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The Honolulu Advertiser

Posted on: Monday, May 16, 2005

Pop culture gives business a new 'cool'

By Larry Ballard
Des Moines (Iowa) Register

Business is becoming cool again.

That's right, business is becoming hip. More edgy. Or, as today's hip and edgy people like to say: "More in line with my personal preferences. Yo."

For too long now, business news has been considered boring, drab and dry enough to spontaneously burst into flames. That's why the business section is always back with the classified ads, which are fire-retardant for your protection.

Luckily, my new friend Aleah Sato at Ricksticks.com predicts big changes ahead. Cool changes.

Ricksticks is a forward-thinking graphic design and marketing communications firm in Toronto. Aleah (a cool name to begin with) co-owns the company and maintains its blog.

She says business is poised on the cusp of a new wave in coolness. Aleah says the trend is evident in the way business has been embraced by popular culture, particularly reality TV. It probably started with "The Apprentice," although I would argue that while "cool" comes in many forms, none of them include a guy whose hair looks like meringue.

But the show's undeniable success has spawned other hip-business-as-reality shows. In Matt Damon and Ben Affleck's upcoming "American Start-up," for example, eight young business people will get seed money and compete for market dominance. (No word on whether they will be forced to eat larvae as one of the "challenges.")

"The backlash against the anti-corporate attitude of the '90s is giving way to a new wave of youth-looking-for-their big break," Aleah told me. "The 'no pain, no gain' creed of the '80s is back."

She says the trend is driven by "a nation of Republican rule" that has "ushered in a breed of youth with dollar signs in their eyes and credit cards to pay off."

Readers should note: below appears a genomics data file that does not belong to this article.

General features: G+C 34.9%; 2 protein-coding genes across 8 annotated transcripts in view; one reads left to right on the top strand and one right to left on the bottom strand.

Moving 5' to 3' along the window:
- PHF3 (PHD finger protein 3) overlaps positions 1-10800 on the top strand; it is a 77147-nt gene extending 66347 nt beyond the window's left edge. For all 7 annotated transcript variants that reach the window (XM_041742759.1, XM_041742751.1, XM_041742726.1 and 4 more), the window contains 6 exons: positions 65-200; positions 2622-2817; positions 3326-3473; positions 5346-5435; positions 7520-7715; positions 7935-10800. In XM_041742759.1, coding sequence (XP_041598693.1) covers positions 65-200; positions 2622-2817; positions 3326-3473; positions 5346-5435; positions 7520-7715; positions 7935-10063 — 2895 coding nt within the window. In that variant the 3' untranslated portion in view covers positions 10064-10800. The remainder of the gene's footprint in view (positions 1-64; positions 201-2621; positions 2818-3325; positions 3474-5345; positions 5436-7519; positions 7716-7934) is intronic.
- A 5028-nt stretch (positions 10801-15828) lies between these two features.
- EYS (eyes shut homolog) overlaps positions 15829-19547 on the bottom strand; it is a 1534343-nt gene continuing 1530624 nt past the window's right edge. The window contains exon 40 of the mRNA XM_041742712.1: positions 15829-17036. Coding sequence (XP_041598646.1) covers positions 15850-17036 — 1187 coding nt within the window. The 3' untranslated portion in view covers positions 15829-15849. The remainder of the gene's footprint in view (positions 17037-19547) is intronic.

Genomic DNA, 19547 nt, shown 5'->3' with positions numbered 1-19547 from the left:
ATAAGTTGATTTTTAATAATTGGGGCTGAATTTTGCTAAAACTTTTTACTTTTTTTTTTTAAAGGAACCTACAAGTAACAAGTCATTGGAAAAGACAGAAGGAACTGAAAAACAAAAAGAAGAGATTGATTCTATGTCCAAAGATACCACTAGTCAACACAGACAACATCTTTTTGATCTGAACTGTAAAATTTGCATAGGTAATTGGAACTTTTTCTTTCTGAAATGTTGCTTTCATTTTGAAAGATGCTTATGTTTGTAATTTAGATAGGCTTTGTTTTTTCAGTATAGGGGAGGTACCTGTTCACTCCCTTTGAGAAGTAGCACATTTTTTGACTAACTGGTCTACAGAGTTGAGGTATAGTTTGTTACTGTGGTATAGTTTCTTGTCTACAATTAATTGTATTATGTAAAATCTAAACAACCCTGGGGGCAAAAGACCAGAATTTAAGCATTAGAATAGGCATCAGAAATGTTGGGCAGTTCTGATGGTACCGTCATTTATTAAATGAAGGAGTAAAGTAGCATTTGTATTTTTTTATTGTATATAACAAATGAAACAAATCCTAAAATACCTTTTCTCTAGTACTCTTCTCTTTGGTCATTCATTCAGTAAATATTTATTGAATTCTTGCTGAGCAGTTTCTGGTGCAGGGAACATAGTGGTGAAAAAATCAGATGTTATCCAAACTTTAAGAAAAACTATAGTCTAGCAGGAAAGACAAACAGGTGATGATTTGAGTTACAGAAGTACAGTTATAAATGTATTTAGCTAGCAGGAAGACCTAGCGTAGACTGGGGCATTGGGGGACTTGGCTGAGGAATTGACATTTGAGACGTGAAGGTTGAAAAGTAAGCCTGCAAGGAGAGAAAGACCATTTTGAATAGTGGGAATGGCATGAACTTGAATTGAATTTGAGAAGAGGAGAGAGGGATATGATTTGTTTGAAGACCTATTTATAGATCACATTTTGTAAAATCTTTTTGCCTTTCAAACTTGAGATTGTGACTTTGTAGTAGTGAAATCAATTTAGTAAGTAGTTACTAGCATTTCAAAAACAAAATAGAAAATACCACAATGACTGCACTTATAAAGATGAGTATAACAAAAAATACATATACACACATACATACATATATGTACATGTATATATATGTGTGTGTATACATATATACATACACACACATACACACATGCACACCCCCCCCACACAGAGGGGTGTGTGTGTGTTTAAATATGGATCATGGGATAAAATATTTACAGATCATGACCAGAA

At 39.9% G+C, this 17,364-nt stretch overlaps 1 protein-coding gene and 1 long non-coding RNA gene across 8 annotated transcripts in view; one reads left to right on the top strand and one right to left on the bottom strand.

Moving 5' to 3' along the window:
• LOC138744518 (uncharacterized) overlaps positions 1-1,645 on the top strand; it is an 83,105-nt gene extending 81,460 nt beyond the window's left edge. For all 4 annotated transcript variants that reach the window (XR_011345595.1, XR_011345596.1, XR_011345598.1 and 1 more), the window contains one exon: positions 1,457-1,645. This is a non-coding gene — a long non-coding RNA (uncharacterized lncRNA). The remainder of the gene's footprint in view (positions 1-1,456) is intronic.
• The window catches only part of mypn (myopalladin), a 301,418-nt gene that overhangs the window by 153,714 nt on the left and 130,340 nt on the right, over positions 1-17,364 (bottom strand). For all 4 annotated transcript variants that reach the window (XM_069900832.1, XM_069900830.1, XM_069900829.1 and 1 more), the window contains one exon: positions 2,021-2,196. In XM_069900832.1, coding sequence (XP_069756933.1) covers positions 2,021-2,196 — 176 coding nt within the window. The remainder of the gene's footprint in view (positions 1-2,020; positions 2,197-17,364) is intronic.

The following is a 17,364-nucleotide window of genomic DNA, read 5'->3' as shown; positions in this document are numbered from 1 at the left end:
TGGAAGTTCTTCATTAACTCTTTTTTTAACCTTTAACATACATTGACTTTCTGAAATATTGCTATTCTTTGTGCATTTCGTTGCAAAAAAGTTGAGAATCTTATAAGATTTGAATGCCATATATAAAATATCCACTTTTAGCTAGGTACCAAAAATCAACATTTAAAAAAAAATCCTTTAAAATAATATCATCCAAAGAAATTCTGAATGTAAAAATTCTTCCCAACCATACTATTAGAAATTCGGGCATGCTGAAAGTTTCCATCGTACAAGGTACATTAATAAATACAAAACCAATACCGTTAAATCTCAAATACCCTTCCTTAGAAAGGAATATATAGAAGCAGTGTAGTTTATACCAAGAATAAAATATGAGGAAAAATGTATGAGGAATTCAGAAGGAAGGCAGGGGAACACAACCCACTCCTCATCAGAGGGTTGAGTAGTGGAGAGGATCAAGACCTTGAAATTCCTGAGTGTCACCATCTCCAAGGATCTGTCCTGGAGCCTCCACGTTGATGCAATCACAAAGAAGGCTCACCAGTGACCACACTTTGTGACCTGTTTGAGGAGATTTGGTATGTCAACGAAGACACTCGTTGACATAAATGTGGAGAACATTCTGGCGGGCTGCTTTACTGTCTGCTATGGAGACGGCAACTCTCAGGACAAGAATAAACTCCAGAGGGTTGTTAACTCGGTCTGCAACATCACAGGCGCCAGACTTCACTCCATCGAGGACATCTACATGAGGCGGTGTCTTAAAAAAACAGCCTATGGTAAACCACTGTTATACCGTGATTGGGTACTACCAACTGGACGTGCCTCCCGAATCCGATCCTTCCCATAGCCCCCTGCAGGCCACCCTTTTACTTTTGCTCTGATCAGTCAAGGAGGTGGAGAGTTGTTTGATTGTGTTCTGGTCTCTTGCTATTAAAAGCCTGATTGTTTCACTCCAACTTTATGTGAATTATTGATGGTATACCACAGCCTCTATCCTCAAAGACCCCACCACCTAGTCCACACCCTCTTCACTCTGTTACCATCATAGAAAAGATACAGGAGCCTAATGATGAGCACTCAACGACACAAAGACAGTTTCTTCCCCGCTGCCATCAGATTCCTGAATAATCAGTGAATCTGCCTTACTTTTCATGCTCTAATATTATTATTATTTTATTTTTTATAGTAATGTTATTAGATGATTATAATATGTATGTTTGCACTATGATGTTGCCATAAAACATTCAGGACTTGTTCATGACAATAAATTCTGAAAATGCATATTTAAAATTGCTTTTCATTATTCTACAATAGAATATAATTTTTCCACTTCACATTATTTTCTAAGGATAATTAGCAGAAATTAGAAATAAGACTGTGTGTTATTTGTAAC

I say it's about time.

(I'm not sure, however, about the Republican angle. After all, I work in the news media, where politics run the gamut from ultra liberal to very extremely ultra liberal.)

But if Aleah is right, we can say goodbye to some of the bad publicity the business world has endured over the past few years, what with Enron and Martha (and the grocery clerk who decided that my fresh tomatoes would fit in the bag so much nicer if they were under the canned goods).

I look forward to a return of the good ol' days, when Big Business was king and anyone connected to it — say, a biweekly columnist, for example — was automatically cool.

In those high-flying days, Hollywood made movies like "Wall Street" (1987) that highlighted business heavyweights. Even Canadian rock bands sang the praises of corporate America. Let's see, there was Loverboy's "Working for the Weekend," and before that, Bachman Turner Overdrive did "Taking Care of Business." (Technically, it was released in the '70s, but it has been stuck in my head since the summer of '83).

Back then, business was, for lack of a better phrase: like, totally awesome.

"With new heroes now being found on Wall Street and in the self-made-man arena, I wonder what this newfound entrepreneurial trend will bring?" Aleah asked rhetorically.

If I'm lucky, the movement will bring a measure of carte blanche, a modicum of panache — and a big ol' helping of whatever the French word is for "cool."

No longer will business people have to deal with the stereotypes and stigmas. No longer will their section be relegated to the bowels of the newspaper.

Biz chic is back, baby.

"It's cyclical, I believe," Aleah says. "We'll go through this for about eight to 10 years, then do the liberal agenda for a while, and business schools will see a small decline in enrollment."

In other words, let's enjoy it while we can.